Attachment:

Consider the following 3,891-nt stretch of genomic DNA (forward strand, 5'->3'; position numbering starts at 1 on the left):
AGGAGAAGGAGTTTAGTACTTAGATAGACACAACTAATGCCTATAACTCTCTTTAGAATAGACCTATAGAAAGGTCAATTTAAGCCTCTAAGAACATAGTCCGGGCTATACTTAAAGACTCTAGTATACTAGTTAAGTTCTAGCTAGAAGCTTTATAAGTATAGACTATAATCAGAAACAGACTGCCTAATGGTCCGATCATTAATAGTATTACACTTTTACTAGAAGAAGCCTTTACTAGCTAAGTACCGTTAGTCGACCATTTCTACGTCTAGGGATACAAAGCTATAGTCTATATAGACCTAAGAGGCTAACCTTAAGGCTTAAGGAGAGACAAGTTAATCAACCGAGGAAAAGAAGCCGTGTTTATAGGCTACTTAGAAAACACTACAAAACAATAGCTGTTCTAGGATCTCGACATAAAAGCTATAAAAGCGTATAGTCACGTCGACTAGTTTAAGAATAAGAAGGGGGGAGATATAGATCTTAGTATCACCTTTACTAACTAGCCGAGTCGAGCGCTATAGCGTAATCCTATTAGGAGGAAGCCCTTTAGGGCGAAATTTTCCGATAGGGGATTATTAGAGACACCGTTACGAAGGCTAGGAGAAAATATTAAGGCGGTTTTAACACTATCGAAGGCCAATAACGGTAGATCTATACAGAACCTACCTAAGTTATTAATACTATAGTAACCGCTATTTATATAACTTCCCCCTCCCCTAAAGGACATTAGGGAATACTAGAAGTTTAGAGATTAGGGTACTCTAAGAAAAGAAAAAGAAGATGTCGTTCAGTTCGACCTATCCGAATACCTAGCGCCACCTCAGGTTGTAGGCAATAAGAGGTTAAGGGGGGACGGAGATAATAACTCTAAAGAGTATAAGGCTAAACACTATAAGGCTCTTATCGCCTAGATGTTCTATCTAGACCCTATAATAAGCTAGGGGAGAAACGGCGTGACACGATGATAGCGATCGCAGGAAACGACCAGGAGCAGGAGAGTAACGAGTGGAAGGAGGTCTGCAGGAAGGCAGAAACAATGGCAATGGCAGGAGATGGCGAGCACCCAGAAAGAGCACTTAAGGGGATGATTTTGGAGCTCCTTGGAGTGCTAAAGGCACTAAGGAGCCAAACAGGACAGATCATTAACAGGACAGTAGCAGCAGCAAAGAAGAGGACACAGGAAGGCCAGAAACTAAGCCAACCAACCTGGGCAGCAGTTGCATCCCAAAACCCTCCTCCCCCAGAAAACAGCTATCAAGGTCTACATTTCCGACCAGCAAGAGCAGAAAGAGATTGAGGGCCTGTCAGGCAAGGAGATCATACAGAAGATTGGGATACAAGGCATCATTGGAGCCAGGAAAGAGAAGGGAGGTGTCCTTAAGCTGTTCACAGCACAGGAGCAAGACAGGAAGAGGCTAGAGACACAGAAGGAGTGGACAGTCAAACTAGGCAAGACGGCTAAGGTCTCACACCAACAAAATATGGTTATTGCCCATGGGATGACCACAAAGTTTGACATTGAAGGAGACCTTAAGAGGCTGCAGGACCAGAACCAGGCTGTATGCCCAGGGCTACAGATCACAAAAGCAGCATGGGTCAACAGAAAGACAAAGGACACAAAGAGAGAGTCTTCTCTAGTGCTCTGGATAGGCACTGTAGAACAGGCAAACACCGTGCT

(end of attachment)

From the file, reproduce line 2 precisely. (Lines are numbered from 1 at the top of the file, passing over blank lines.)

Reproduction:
AGGAGAAGGAGTTTAGTACTTAGATAGACACAACTAATGCCTATAACTCTCTTTAGAATAGACCTATAGAAAGGTCAATTTAAGCCTCTAAGAACATAGTCCGGGCTATACTTAAAGACTCTAGTATACTAGTTAAGTTCTAGCTAGAAGCTTTATAAGTATAGACTATAATCAGAAACAGACTGCCTAATGGTCCGATCATTAATAGTATTACACTTTTACTAGAAGAAGCCTTTACTAGCTAAGTACCGTTAGTCGACCATTTCTACGTCTAGGGATACAAAGCTATAGTCTATATAGACCTAAGAGGCTAACCTTAAGGCTTAAGGAGAGACAAGTTAATCAACCGAGGAAAAGAAGCCGTGTTTATAGGCTACTTAGAAAACACTACAAAACAATAGCTGTTCTAGGATCTCGACATAAAAGCTATAAAAGCGTATAGTCACGTCGACTAGTTTAAGAATAAGAAGGGGGGAGATATAGATCTTAGTATCACCTTTACTAACTAGCCGAGTCGAGCGCTATAGCGTAATCCTATTAGGAGGAAGCCCTTTAGGGCGAAATTTTCCGATAGGGGATTATTAGAGACACCGTTACGAAGGCTAGGAGAAAATATTAAGGCGGTTTTAACACTATCGAAGGCCAATAACGGTAGATCTATACAGAACCTACCTAAGTTATTAATACTATAGTAACCGCTATTTATATAACTTCCCCCTCCCCTAAAGGACATTAGGGAATACTAGAAGTTTAGAGATTAGGGTACTCTAAGAAAAGAAAAAGAAGATGTCGTTCAGTTCGACCTATCCGAATACCTAGCGCCACCTCAGGTTGTAGGCAATAAGAGGTTAAGGGGGGACGGAGATAATAACTCTAAAGAGTATAAGGCTAAACACTATAAGGCTCTTATCGCCTAGATGTTCTATCTAGACCCTATAATAAGCTAGGGGAGAAACGGCGTGACACGATGATAGCGATCGCAGGAAACGACCAGGAGCAGGAGAGTAACGAGTGGAAGGAGGTCTGCAGGAAGGCAGAAACAATGGCAATGGCAGGAGATGGCGAGCACCCAGAAAGAGCACTTAAGGGGATGATTTTGGAGCTCCTTGGAGTGCTAAAGGCACTAAGGAGCCAAACAGGACAGATCATTAACAGGACAGTAGCAGCAGCAAAGAAGAGGACACAGGAAGGCCAGAAACTAAGCCAACCAACCTGGGCAGCAGTTGCATCCCAAAACCCTCCTCCCCCAGAAAACAGCTATCAAGGTCTACATTTCCGACCAGCAAGAGCAGAAAGAGATTGAGGGCCTGTCAGGCAAGGAGATCATACAGAAGATTGGGATACAAGGCATCATTGGAGCCAGGAAAGAGAAGGGAGGTGTCCTTAAGCTGTTCACAGCACAGGAGCAAGACAGGAAGAGGCTAGAGACACAGAAGGAGTGGACAGTCAAACTAGGCAAGACGGCTAAGGTCTCACACCAACAAAATATGGTTATTGCCCATGGGATGACCACAAAGTTTGACATTGAAGGAGACCTTAAGAGGCTGCAGGACCAGAACCAGGCTGTATGCCCAGGGCTACAGATCACAAAAGCAGCATGGGTCAACAGAAAGACAAAGGACACAAAGAGAGAGTCTTCTCTAGTGCTCTGGATAGGCACTGTAGAACAGGCAAACACCGTGCT